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Inheritance may not be split during divorce

Getting divorced can spark many questions about how the division of property must be handled. This is particularly true when an inheritance comes into play. Here is a glimpse at what divorcing spouses in New York can expect to happen during a divorce proceeding involving a large gift or inheritance.

A common misconception is that if a person gets an inheritance while he or she is married the inheritance is automatically marital property. In other words, it would have to be split in a just fashion in New York. After all, New York is an equitable distribution state.

The truth is that if the recipient of the inheritance keeps the gift separate from the couple's marital assets, it is a non-marital asset and, therefore, not subject to property division. For example, if a spouse received $500,000 from his parents, he could keep the money separate by putting it in an individual checking account. By placing it in the couple's joint checking account, the gift recipient would essentially be comingling the inheritance with marital property, which means the other party would legally be entitled to receive part of it.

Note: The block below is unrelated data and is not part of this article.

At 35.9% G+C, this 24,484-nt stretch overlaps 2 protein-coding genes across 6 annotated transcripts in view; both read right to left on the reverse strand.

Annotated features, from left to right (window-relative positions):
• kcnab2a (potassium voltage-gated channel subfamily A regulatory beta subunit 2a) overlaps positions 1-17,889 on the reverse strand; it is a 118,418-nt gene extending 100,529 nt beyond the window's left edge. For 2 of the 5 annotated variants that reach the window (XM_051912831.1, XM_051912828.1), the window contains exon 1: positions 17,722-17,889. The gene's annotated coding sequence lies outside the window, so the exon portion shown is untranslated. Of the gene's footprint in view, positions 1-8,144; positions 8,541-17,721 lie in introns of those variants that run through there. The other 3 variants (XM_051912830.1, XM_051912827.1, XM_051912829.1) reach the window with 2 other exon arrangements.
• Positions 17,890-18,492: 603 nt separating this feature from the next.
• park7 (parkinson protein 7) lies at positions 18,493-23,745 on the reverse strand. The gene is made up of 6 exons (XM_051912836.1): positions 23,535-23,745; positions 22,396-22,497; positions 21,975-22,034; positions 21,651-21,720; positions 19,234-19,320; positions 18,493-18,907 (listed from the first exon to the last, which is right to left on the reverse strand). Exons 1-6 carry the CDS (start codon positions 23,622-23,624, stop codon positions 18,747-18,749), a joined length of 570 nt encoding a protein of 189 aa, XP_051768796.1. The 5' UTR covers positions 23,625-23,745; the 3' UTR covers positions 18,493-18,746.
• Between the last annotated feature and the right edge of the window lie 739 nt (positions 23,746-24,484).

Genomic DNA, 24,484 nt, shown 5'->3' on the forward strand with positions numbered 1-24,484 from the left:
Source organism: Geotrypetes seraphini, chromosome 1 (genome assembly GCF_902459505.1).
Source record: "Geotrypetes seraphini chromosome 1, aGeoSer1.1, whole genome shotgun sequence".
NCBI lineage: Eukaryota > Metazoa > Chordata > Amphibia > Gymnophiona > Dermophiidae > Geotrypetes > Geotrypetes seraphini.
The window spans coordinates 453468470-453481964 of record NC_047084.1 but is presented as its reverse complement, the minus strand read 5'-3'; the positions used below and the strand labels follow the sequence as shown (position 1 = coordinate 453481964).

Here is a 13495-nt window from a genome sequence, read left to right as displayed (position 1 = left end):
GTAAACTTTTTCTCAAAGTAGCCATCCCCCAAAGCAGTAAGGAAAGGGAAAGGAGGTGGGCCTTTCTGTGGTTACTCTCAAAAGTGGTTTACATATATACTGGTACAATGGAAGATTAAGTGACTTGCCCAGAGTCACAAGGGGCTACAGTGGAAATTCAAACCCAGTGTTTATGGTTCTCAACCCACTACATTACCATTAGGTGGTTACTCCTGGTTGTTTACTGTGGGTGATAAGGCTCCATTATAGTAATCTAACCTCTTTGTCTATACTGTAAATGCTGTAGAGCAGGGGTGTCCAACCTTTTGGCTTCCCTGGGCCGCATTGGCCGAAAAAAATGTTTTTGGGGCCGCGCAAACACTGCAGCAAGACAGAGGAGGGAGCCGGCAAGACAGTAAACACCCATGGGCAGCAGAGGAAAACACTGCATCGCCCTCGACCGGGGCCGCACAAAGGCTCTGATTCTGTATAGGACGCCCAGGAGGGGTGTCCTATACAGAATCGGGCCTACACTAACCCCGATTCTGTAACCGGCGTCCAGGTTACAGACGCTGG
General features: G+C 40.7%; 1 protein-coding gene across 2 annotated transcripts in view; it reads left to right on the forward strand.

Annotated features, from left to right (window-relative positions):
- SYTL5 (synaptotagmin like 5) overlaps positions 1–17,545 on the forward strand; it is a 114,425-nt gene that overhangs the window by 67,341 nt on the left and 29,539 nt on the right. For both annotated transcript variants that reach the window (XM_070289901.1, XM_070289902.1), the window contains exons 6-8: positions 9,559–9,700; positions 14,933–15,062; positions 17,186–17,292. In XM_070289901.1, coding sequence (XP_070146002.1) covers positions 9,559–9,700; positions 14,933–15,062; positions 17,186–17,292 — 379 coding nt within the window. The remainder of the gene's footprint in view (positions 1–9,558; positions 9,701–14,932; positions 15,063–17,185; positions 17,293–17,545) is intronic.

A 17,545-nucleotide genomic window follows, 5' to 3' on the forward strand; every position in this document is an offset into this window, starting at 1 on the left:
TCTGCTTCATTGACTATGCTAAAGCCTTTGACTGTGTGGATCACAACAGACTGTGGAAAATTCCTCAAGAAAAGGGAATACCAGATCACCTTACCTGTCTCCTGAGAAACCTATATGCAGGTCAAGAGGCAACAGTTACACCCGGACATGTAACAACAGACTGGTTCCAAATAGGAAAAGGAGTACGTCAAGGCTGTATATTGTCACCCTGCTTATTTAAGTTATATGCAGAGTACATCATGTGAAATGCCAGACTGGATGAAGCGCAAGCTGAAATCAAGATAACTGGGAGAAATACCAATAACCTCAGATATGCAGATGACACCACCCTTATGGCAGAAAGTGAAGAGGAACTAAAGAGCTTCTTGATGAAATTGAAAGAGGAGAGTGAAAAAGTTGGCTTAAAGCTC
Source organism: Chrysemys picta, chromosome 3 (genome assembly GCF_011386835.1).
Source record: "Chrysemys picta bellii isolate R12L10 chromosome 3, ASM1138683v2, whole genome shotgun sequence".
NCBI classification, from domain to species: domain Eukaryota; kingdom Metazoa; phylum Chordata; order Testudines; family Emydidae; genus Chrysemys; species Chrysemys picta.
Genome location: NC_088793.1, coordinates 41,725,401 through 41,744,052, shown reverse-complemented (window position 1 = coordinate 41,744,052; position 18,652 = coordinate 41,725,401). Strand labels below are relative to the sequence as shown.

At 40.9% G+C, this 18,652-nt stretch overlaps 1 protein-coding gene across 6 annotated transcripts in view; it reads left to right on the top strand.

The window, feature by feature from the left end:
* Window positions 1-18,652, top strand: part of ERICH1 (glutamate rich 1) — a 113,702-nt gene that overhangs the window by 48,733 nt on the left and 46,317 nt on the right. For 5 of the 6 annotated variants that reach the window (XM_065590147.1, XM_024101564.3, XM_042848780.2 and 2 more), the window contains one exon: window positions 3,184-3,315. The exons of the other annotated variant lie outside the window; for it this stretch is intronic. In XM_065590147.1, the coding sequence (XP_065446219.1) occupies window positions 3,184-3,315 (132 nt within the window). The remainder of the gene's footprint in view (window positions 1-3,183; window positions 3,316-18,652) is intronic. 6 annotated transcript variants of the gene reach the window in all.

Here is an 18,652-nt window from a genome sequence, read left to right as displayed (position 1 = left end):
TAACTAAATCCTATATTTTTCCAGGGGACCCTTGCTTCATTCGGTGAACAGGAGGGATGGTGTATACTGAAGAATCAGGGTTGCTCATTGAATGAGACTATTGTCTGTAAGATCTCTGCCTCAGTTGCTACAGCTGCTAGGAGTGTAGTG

Divorce can certainly be confusing and overwhelming for both emotional and financial reasons. However, if two spouses can find common ground when dealing with issues such as property division, they may be able to resolve their issues outside of court and thus avoid the stress and cost that comes with going to divorce trial. Either way, an attorney can provide the necessary guidance for navigating even the most complex divorce proceedings in New York.

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